Young candidate vies for governor

by: George Lauby – The North Platte Bulletin - Jul. 5, 2021


Thus far, five Republican candidates have declared their interest in the governor’s seat, leading to concerns that the number of candidates might reach double figures.

Breland Ridenour, an Information Technology specialist, presents a fresh face. He was in North Platte July 2, drumming up support for his candidacy. He met the Lincoln County Republicans at Cody Park. The day before, he did the same in Keith County. Then he headed for Tekama for the July 4 parade.  


Breland Ridenour

Ridenour currently manages the IT department for Skarda Equipment of Omaha, distributors of hydraulic and pneumatic equipment. Before that, he worked for Nebraska Medicine – the University of Nebraska’s medical center – and before that, Raytheon, a military contractor.

That gives him experience in the core fields of health, manufacturing, and the military. He said information technology is all about using tools to solve problems. And, computer technology will continue to be a vital part of life, and he understands it.

“There is a lack of candidates who are willing to say what needs to be said and do what needs to be done,” he said in an interview with the Bulletin. “They are not truly independent.”

Ridenour was drawn to politics as well as business as a child, discussing issues and events with his parents at an early age. He started his first business at age 13, helping clients with their computers, and by age 16 owned the company himself.

“We debated things a lot at home – politics and news,” he said. “I understood the importance of politics in our development, and I wanted to be a part of it.”

Ridenour has two basic ambitions if he is elected — to help cut the costs of government and to ensure election integrity. He also wants to tackle the problem of high property taxes.

He said he’d take a 360-degree view to find solutions, working across the aisle to put the right minds and perspectives on problems.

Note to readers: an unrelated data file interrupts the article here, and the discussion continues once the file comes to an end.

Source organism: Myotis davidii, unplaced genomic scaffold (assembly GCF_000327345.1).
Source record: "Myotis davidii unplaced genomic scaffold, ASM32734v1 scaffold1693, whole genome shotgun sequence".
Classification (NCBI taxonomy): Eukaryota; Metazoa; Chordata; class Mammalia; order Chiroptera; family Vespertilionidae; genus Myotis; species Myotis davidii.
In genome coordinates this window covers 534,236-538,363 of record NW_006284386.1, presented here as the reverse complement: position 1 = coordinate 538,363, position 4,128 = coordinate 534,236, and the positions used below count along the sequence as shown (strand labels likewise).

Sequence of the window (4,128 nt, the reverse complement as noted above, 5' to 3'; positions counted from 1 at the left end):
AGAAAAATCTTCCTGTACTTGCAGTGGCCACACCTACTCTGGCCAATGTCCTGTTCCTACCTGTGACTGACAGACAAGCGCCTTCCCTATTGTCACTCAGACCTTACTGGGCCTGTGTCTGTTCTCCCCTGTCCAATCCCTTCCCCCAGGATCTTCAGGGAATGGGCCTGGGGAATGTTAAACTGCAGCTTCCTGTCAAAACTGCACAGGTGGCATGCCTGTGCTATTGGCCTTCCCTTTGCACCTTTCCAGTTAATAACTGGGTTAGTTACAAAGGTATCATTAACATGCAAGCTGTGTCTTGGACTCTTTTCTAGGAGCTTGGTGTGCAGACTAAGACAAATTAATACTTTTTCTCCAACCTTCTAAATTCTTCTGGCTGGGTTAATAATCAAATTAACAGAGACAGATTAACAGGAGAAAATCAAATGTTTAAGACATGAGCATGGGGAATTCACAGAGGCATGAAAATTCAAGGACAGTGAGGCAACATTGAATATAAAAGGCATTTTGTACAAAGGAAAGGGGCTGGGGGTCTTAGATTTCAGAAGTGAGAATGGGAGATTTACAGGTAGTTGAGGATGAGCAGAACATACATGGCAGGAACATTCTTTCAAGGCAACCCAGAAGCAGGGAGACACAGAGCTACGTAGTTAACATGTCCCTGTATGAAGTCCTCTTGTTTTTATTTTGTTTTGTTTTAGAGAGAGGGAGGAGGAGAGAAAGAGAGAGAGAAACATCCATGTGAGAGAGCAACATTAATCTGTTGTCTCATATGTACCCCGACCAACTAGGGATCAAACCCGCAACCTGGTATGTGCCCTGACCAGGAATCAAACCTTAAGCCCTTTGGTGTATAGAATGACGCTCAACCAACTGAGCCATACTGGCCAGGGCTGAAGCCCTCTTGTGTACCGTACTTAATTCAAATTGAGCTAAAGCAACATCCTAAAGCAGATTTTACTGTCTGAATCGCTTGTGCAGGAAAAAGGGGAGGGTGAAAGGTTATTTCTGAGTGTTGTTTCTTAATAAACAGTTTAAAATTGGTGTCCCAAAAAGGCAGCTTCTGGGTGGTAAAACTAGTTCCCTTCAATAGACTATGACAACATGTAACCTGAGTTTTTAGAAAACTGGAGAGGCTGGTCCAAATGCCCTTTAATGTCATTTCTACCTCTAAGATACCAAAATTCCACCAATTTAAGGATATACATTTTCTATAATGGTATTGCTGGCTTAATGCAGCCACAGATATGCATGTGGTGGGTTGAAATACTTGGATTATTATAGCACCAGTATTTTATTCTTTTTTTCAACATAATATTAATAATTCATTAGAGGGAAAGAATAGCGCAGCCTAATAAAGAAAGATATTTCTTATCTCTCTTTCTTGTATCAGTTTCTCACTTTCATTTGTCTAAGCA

In the 2020 presidential election, “We have proof that the parameters were changed illegally,” he said. “Computer systems have vulnerabilities. There are enough solid reasons to doubt the outcome that they should be investigated. When government sweeps things under the run, government loses the trust of the people.”

“I like challenges,” he said. “I don’t scare away. It’s in trials of fire that you become stronger.”

“Politics is about knowing how to work with people with all sorts of personalities and agendas,” he added. “I can do that, and I’m not in the pocket of anyone else.”

Although reluctant to put down his opponents, he said they have business positions and political reputations to protect.

“They are disconnected from the majority of the middle class whereas, that’s where I come from,” he said. “I have come from the bottom and worked my way up with honesty and integrity. People are rising up against the swamp creatures, politicians with hidden agendas, RINOs (Republicans in Name Only) and politicians like them. I have energy and passion and I’m all about government of the people, by the people and for the people.”

According to his website, he is:

  • A die-hard proponent of Constitutional integrity.

  • An unwavering supporter of personal liberties.

  • Guided by an unshakeable moral compass.

Ridenour is married and has two children, ages 13 and 8. He lives in Elkhorn. His website is

(reposted with permission from the author)